In 2005, a research review article on the blood-brain barrier stated, “The blood-brain barrier (BBB) is the bottleneck in brain drug development and is the single most important factor limiting the future growth of neurotherapeutics.” By 2016, researchers have been able to state that “Ongoing advances in delivery approaches that overcome the BBB are enabling more effective therapies for CNS diseases.” So what is this blood-brain barrier (BBB) and why is it so important to Alzheimer’s treatment?
Understanding the BBB
Your brain is made up of neurons, glial cells–structural cells that protect neurons (astrocytes are one type)– and blood vessels made up of endothelial cells and muscle cells called pericytes. The brain requires a significant amount of oxygen and nutrients so it is fed by over 100 billion capillaries. To protect the brain from foreign matter, astrocytes, pericytes and endothelium form a complex physical barrier called the blood-brain barrier.
Although it is an important shield, when trying to create medications to treat the brain, the BBB is troubling, keeping out “∼100% of large-molecule neurotherapeutics and more than 98% of all small-molecule drugs.” A piece of recent research is giving hope to people dealing with the brain disorder, Alzheimer’s.
Alzheimer’s Changes The Brain
The cerebrum, the largest section of the brain, is responsible for thinking, perceiving, understanding language and producing language. It is covered with wrinkles. This wrinkled surface is called the cortex and research has identified it as the place where most information processing occurs. Planning, solving problems and storing memories are all done in these folds. Most of the surface of the cerebrum is hidden in the wrinkles or folds; you see only about a 1/3 of the surface area.
What happens with Alzheimer’s disease? Alzheimer’s is characterized by neuron (nerve cell) death. The cortex of people with advanced Alzheimer’s contracts, the size of the hippocampus (which is responsible for forming new memories) is significantly reduced and the ventricles (fluid-filled spaces in the brain) grow larger.
Microscopic analysis of brains affected by Alzheimer’s reveals plaques, which are clusters of protein fragments, around nerve cells and tangles, twisted protein found inside dead and dying nerve cells.
Plaques have been analyzed further. They are made up of sticky protein fragments called beta-amyloid. Not only do they clump, but they also interfere with cell communication and activate the immune system. Inflammation occurs.
Tau is the protein that supports microtubules in the nerves. Those microtubules keep nutrients and other essential supplies moving through cells. In people with Alzheimer’s tau collapses into tangles, which destroys the microtubules and nerve cell death follows.
Below is a video which explains the process of tangle and plaque formation, the key components of this devastating disease.
As described above, getting past the blood brain barrier has been a challenge for much of neuropharmacology. However, a recent study in Nature describes a treatment in clinical trial that may show promise.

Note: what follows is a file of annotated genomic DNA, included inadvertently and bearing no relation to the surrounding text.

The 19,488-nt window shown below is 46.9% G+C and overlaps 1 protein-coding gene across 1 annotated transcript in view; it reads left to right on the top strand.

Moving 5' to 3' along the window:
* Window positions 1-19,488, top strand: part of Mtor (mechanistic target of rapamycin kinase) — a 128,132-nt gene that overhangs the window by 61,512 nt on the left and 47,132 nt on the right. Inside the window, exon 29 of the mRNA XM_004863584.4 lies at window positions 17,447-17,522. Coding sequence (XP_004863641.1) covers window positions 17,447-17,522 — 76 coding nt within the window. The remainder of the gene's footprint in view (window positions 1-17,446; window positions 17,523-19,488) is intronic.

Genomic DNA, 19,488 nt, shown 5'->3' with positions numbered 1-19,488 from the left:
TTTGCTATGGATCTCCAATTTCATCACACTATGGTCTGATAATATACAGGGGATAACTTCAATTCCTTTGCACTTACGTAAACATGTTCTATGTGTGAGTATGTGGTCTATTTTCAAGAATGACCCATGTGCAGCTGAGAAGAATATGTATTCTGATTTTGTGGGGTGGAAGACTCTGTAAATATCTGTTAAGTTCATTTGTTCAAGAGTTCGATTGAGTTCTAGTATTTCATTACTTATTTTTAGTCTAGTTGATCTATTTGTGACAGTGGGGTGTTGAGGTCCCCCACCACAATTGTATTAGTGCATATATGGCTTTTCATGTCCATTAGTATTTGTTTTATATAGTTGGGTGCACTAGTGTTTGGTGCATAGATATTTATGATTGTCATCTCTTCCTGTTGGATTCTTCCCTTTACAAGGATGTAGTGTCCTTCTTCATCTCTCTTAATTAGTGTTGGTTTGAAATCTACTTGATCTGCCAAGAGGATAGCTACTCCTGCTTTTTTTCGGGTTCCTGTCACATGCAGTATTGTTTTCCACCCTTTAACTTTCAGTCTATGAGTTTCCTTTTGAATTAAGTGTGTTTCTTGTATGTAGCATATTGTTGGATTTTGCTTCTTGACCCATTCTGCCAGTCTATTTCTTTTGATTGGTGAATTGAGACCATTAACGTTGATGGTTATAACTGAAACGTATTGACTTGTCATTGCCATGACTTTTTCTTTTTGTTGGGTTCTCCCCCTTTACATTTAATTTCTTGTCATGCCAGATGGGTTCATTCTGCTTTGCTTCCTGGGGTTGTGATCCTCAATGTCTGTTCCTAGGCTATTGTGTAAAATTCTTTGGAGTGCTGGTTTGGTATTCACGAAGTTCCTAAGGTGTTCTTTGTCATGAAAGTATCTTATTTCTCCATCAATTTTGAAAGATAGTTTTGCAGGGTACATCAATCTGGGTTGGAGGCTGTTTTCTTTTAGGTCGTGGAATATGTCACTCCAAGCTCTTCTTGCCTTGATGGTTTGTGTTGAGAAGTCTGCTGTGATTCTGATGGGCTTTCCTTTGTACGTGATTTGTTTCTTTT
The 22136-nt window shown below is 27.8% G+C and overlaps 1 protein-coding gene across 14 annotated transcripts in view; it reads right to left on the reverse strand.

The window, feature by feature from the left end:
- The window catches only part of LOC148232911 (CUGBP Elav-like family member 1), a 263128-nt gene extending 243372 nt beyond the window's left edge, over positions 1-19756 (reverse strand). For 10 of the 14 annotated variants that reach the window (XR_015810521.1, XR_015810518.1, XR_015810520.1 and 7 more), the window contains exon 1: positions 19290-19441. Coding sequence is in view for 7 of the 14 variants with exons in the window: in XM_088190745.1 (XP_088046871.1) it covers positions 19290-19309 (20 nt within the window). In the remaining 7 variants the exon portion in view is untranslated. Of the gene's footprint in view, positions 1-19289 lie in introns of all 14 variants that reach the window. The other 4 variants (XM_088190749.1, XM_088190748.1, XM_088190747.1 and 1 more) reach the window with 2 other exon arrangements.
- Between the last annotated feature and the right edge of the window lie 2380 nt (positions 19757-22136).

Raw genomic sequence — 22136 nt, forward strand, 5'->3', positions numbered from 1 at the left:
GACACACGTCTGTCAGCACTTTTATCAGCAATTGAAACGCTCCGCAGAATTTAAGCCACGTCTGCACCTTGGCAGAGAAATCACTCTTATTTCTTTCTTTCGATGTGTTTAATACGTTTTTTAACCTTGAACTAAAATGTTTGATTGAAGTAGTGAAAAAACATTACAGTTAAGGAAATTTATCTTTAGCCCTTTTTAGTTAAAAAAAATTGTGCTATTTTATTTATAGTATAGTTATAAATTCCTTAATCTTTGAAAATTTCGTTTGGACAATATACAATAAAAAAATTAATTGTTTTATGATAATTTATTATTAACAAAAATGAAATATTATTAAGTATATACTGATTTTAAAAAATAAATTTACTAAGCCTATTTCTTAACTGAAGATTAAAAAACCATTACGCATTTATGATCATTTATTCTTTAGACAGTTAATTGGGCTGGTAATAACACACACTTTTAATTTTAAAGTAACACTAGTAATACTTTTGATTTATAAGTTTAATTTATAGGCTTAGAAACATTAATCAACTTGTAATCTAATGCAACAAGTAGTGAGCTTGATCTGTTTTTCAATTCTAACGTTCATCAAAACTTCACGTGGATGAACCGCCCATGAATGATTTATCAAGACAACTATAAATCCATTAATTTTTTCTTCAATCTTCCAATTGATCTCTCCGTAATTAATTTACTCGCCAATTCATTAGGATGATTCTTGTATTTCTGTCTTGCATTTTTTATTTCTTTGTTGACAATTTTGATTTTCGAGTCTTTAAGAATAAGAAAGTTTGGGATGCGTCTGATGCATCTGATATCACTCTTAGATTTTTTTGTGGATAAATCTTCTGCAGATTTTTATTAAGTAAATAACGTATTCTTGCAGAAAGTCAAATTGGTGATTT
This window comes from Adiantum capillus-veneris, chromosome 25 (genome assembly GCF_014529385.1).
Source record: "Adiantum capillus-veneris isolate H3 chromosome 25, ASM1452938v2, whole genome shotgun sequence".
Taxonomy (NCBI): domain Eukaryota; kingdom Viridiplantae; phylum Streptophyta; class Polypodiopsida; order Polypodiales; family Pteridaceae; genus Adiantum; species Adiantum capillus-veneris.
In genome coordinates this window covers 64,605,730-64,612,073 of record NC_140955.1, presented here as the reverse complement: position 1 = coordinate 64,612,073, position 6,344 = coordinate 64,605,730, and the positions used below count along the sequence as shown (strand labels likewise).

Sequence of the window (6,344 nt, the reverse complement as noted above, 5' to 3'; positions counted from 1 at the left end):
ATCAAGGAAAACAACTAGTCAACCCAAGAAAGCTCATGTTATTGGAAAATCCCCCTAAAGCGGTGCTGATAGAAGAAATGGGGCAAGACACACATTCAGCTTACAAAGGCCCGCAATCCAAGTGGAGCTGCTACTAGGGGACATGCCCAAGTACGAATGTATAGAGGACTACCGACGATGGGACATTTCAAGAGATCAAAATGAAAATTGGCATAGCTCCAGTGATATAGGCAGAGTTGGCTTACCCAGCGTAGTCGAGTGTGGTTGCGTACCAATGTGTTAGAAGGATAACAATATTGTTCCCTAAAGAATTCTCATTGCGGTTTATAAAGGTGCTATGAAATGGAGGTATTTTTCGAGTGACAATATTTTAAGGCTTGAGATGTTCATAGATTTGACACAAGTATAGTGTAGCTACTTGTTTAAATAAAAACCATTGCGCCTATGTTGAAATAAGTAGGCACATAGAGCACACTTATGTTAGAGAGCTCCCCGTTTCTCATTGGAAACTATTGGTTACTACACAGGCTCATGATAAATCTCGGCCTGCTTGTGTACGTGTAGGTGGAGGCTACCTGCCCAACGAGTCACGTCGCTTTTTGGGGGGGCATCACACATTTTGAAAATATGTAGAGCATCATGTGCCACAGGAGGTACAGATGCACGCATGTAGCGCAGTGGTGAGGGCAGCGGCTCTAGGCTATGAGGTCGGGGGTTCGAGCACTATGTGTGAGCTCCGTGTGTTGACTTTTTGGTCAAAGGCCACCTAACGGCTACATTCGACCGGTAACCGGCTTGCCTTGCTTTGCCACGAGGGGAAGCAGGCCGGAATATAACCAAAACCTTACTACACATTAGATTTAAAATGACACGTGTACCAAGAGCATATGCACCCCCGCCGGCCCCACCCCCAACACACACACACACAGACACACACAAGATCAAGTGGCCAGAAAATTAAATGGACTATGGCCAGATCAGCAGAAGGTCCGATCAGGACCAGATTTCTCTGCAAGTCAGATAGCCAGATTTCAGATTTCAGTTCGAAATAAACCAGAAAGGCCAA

It uses immunotherapy, like that described in Medivizor’s recent post on immunotherapy and cancer. In this case, an antibody called aducanumab, has been created to target the beta-amyloids that make up plaques. The treatment is in Phase 1 trials–the clinical trial phase that looks at safety of treatments. The research, done as a double-blind, placebo-control randomized trial (see this post for more on this type of case-control randomized study), shows that as the dosage of aducanumab increased, the amount of plaques as seen on PET scan decreased.
Of the 165 patients that started in the year long study, 125 completed it. Each month they received an infusion of the antibody or a placebo.
Here are representative photos of the PET scans from the article published in Nature.
The red in the pictures above are the plaques. As can be seen, the people who got the highest doses of the antibody had the greatest reduction in plaques.
Although the study was not designed to find out if the medication preserved memory or helped with processing, the research did find less cognitive decline in those being treated compared to those on the placebo. The researchers stated that the change could be seen in PET scans as 6 months, but clinical effects were not apparent until after a year of treatment.
Unfortunately, many people left the study because of side effects. One of the side effects that occurred in some patients was a change in the fluid levels in the brain called ARIA.
The news media has touted this research as a “breakthrough.” As Medivizor suggests, taking early research results and making inflated statements is not the best approach to understanding. This research, though it sounds promising, is actually a beginning, a first step. The next step in the research process is to involve more patients. Larger numbers are needed to clarify clinical effects and to determine the most effective dosage with the fewest side effects. Stay tuned with Medivizor for more results!